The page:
Whether you manage one intern or a staff of full-time employees, it’s worth the time and effort it takes to establish yourself as a boss who genuinely has your team’s best interests at heart. When your employees trust you, they’re more likely to be upfront and honest with you as well. That kind of mutual respect fosters transparency, communication and productivity.
Trust is a complicated two-way street, but there are a few things that you can do as a manager to show your staff that they can count on you.
Have their back
This can mean a couple things, including knowing when to step in and provide back-up. Sorting out interpersonal issues and addressing conflicts of interests are important parts of professional development, but if an employee is regularly dealing with a larger, systemic issue or being treated unfairly, you need to get involved. Helping an employee solve a problem or improve their work environment demonstrates that you’re willing to get your hands dirty for the sake of someone on your team.
But you don’t have to wait for office drama to show your employees that they have your support. Identifying opportunities for your employees’ personal growth shows that you care about more than just the bottom line. For example, when you use your budget for their continuing education or work around a staff member attending a two-day conference, you send the message: “Your professional growth is worth more than my inconvenience.”
Give praise publicly and feedback privately
All this doesn’t mean you should be a pushover. Setting boundaries and providing feedback are important responsibilities for leaders. And the manner in which you do both is just as important. If a staff member’s performance is falling short, they need to hear about it. But afford them the consideration of privacy. Nobody wants to hear about their mistakes in front of an audience. Public reprimands usually fall on deaf ears anyway, as the person on the other end tends to be more focused on their feelings of embarrassment than the actual issue. Delivering constructive criticism in a one-on-one, confidential manner shows that you’re more interested in solving the problem than humiliating an employee. But praise? Feel free to go ahead and broadcast that. Public recognition is key to employee morale. And giving someone’s accomplishment a shout-out in a meeting or on a group email shows that you’re willing to share the spotlight and give credit where it’s due.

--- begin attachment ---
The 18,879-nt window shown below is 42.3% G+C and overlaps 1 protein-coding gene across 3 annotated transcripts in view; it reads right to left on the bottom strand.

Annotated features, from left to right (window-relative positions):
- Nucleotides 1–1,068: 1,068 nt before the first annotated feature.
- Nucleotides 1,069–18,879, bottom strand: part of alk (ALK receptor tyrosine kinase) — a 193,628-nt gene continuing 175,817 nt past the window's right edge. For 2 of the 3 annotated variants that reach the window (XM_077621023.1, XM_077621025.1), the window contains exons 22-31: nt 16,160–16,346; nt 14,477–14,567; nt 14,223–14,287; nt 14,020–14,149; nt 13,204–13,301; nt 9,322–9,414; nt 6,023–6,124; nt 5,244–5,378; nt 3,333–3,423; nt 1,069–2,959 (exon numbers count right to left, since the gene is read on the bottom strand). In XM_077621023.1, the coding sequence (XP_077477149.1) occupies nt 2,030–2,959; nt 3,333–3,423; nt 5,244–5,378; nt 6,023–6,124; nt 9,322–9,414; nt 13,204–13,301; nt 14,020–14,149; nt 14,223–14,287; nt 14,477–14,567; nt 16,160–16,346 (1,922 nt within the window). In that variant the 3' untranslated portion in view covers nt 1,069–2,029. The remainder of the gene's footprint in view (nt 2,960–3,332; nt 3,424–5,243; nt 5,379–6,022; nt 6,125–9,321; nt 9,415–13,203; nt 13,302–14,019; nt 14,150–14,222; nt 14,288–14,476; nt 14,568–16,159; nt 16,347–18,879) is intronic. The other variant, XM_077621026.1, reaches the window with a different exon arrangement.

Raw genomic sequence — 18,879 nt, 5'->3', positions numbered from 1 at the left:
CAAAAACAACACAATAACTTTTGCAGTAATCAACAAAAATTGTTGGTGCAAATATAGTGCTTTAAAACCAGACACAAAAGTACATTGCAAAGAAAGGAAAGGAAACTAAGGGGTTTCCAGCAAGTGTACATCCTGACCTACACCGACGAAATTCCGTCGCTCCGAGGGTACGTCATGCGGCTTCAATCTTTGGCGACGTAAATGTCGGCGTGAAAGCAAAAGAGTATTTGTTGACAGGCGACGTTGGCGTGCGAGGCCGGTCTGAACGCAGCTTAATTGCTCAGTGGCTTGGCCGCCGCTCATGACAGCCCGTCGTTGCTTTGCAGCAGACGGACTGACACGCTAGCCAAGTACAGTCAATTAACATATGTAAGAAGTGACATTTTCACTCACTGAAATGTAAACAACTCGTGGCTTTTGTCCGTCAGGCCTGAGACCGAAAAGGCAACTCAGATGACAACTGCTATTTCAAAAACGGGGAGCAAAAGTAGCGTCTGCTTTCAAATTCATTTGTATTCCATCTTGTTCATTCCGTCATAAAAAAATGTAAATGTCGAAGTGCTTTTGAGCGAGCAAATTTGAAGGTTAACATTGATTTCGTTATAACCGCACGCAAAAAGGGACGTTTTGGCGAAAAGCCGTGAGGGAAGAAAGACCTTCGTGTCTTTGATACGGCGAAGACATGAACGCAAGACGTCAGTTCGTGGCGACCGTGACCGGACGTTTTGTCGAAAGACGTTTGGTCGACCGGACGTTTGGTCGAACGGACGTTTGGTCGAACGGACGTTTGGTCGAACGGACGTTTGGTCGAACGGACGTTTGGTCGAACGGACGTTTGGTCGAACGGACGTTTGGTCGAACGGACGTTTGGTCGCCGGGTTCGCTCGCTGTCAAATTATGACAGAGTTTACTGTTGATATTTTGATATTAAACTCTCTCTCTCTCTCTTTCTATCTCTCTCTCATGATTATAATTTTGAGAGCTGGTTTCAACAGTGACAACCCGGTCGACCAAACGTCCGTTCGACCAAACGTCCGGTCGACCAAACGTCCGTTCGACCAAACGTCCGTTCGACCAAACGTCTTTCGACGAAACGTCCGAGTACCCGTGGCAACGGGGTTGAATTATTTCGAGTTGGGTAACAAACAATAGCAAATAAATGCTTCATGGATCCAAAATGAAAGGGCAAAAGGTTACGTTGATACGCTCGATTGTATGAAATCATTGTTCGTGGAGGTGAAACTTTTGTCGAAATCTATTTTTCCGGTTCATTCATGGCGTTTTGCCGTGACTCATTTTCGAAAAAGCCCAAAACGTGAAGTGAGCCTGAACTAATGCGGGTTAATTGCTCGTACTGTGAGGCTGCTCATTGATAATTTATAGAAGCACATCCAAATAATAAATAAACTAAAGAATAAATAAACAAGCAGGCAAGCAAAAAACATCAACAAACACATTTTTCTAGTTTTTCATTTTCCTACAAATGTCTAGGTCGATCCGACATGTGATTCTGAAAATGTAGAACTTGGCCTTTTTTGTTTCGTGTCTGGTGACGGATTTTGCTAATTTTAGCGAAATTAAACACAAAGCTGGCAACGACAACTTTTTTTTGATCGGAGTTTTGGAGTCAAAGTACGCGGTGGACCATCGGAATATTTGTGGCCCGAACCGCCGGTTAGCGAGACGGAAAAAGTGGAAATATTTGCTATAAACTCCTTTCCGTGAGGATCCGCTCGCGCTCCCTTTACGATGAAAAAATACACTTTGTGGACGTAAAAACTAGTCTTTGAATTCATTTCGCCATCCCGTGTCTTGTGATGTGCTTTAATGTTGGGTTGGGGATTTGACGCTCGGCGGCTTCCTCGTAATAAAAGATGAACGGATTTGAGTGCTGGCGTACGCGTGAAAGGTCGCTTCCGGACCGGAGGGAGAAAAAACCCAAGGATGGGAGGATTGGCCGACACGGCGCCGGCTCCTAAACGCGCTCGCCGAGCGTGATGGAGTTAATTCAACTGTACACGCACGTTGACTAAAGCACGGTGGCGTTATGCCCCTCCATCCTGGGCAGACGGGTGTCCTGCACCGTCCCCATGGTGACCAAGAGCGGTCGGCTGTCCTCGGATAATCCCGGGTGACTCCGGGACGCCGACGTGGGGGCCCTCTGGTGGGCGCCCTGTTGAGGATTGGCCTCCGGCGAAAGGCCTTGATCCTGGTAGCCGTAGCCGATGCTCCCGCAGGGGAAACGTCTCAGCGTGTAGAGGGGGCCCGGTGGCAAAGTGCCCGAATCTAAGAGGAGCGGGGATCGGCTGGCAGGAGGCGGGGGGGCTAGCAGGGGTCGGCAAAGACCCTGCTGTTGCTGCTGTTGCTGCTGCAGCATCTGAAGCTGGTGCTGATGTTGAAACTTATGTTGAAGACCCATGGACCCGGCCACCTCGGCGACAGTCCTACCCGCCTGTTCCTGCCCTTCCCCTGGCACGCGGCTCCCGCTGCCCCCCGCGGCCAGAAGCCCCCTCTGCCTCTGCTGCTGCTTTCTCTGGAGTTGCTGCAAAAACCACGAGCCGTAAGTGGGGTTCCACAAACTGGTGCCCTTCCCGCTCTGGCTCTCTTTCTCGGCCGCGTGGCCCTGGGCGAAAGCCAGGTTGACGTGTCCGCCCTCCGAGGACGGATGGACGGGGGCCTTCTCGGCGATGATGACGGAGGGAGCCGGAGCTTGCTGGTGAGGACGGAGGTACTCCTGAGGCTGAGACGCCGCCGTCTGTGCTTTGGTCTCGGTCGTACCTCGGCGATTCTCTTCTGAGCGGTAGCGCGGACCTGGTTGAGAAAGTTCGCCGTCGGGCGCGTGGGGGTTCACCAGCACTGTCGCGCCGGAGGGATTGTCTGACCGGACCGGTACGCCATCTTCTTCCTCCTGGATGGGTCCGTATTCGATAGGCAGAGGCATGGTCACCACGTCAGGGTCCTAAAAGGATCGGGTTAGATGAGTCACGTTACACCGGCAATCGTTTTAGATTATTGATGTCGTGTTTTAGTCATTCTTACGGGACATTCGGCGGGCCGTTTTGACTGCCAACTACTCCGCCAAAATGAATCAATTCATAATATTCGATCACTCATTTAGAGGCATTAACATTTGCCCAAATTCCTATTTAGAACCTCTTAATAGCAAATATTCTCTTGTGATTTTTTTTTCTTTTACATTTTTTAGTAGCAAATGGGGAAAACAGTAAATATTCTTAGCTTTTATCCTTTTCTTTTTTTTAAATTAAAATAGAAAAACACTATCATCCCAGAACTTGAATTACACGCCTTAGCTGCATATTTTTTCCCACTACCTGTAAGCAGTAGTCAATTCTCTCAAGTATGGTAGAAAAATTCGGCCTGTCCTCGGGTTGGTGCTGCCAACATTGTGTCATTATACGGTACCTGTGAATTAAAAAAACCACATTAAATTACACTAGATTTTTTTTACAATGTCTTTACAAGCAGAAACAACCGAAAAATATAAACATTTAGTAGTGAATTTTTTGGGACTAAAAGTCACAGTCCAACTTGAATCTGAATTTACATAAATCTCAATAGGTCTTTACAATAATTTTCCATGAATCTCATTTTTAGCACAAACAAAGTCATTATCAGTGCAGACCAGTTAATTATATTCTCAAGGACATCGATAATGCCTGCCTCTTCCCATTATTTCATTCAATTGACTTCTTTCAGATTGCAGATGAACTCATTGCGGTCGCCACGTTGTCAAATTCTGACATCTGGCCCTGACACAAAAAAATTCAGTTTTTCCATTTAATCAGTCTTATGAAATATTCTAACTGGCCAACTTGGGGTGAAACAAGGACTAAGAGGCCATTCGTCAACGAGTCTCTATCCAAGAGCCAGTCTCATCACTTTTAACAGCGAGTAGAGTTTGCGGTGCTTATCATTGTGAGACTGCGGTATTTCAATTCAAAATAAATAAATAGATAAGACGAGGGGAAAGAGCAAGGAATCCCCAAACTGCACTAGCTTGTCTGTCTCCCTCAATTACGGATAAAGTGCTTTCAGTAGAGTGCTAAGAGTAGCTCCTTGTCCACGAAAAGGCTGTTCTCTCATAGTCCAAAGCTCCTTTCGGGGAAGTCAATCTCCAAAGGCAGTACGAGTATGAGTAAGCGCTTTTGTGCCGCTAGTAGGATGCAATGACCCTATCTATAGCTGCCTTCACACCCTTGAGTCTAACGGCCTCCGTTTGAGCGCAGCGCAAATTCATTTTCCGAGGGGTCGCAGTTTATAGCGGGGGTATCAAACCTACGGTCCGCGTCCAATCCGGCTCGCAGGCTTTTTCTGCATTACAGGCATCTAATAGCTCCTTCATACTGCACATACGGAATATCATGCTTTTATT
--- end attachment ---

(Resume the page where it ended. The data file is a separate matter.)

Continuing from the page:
Don’t talk smack about your coworkers (even if they deserve it)
This can be a tough one to stick to, especially when once you’ve developed a rapport with your team members. You want to communicate that you “get it” and call out the jackass project manager or executive team member that makes everyone’s life hell.
Even if you’ve got the perfectly witty burn on the tip of your tongue, bite it.
First, you never know who’s listening, and particularly funny jabs have a way of making their way to the HR department. Second, it’s much easier to trust the person who never gossips or speaks ill of anyone (even if they deserve it). There’s a reason you didn’t share your secrets with that person in high school who started every story with “Okay, you can’t tell anyone I told you this, but…” The same basic principle applies here. Employees want to know that you’ll treat their questions, concerns and challenges with respect. Talking smack about a colleague shows that your professionalism has limits. You’re more likely to build trust by following the golden rule (even when dealing with jackasses).
How do you know when to trust a manager or a coworker?
Jenessa Connor is a Brooklyn-based freelance writer and young adult author. If you don’t find her in front of her computer, check the local movie theaters and restaurants, Prospect Park or the gym at CrossFit 718.